“Patient-specific iPS lines have been advocated as a theoretically ideal clinical option to regenerate tissue but from a practical and cost-benefit aspect, this approach may not be feasible,” says Izpisúa Belmonte. He hopes that the “large scale production and banking of cord blood-derived iPS lines in a publically available network could be a viable alternative for future clinical applications.”

With this in mind, Belmonte and his colleagues set out to transform hematopoietic stem cells isolated from cord blood into iPS cells. They not only successfully converted them using only two out of the four most commonly used factors—OCT4 and SOX2—but also in less time than any other previously published methodology require. No matter, whether the researchers started with freshly collected cord blood or previously frozen samples, the resulting iPS cells were indistinguishable from human embryonic stem cells.

“The population of cord blood cells used for reprogramming express reprogramming/stem cell factors at higher levels than those found in other adult somatic cells, which could explain why cord blood cells can be reprogrammed with less factors and in less time,” says Izpisúa Belmonte. “It’s almost like they are already half-way there.”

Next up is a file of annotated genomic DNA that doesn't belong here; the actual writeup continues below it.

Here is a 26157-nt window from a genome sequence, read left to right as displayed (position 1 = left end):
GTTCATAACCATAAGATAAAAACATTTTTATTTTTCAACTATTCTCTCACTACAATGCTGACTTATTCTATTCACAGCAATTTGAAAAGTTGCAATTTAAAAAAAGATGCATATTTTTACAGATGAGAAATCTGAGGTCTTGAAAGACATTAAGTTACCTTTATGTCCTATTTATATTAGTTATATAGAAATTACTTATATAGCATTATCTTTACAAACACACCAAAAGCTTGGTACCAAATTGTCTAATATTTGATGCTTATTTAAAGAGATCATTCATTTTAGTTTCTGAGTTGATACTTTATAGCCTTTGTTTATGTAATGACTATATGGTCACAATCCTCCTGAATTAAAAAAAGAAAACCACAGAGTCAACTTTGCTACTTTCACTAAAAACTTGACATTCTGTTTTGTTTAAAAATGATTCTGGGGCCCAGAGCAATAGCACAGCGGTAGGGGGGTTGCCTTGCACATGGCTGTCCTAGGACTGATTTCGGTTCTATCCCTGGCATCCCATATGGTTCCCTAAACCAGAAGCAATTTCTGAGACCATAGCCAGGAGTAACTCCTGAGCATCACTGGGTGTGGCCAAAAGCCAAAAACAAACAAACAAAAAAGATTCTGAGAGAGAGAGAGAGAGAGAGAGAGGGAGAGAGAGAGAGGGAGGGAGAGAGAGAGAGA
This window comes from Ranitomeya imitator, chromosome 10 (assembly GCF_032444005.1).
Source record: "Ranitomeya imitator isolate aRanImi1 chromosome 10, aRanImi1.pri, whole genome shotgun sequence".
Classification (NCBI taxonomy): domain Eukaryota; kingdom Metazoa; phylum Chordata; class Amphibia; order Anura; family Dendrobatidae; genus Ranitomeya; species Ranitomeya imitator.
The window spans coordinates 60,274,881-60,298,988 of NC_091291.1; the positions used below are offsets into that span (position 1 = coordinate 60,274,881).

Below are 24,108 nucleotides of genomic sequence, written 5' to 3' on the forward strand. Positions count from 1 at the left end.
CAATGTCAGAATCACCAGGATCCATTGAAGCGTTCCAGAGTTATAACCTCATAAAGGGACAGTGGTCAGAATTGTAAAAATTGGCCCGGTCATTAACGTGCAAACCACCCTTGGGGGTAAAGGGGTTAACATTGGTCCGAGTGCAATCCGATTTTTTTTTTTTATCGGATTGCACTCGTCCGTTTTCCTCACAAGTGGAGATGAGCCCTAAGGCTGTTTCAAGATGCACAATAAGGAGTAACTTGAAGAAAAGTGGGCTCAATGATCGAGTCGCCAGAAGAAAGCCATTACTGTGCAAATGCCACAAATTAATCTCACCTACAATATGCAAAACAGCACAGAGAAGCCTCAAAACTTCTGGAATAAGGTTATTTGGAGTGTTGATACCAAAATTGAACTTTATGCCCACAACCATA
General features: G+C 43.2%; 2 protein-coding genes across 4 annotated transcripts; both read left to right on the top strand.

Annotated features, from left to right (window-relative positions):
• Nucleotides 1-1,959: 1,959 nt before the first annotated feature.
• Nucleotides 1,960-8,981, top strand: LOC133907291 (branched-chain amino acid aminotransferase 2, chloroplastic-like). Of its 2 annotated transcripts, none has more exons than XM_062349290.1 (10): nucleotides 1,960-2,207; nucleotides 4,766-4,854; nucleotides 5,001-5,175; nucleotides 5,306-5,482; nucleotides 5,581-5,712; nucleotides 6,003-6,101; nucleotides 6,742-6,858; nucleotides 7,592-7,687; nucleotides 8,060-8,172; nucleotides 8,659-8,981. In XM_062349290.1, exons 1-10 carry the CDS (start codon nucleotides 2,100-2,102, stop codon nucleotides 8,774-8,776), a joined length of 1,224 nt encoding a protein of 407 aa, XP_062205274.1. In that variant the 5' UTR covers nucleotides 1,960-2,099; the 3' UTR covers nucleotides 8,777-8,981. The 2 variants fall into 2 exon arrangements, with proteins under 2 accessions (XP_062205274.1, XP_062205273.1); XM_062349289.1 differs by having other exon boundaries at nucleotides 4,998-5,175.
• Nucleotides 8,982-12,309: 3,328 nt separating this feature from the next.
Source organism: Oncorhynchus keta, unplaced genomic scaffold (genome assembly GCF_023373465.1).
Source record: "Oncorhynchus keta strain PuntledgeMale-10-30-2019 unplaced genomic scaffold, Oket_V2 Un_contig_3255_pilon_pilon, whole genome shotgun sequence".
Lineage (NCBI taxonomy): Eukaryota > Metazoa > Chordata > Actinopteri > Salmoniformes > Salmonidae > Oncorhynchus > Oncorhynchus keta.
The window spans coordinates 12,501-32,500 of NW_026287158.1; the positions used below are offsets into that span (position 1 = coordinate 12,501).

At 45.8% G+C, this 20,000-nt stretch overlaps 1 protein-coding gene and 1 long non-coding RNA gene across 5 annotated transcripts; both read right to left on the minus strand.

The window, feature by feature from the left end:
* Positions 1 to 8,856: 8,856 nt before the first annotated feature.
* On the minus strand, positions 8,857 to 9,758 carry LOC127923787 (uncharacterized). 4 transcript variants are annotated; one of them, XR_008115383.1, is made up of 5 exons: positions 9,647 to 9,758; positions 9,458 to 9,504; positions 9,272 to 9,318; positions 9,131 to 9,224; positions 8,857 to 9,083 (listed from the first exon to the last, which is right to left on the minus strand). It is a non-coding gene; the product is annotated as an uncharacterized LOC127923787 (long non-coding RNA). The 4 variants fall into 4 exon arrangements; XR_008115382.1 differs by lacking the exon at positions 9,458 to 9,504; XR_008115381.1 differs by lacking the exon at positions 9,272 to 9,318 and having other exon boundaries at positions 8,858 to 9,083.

In addition, the cord blood-derived iPS cells, CBiPS cells for short, passed all standard tests for pluripotency: The gave rise to stem cell tumors known as teratomas and differentiated into derivatives of the three embryonic tissue layers, including rhythmically beating cardiomyocytes and dopamine-producing neurons.

Izpisúa Belmonte’s next goal is to convince cord blood cells to burn back time using methods that are considered safe for clinical applications in humans. The original protocols for producing iPS cells—including the one used by Belmonte and his team—rely on the integration of foreign “reprogramming” genes into the host-cell genome, a process associated with risks including mutation and the development of cancers after iPS-cell transplantation, limiting their therapeutic value.

But researchers are hard at work to develop alternative methods that allow them to reprogram cells without leaving any genetic traces, such as simply exposing differentiated cells to small molecules. “Several studies have already shown that this could be possible,” says Izpisúa Belmonte. “If we can show they also work for cord blood cells, this certainly could be a step forward towards the clinical application of iPS cells. We should focus our efforts on this particular cell source, CBiPS cells, at least in the near future.”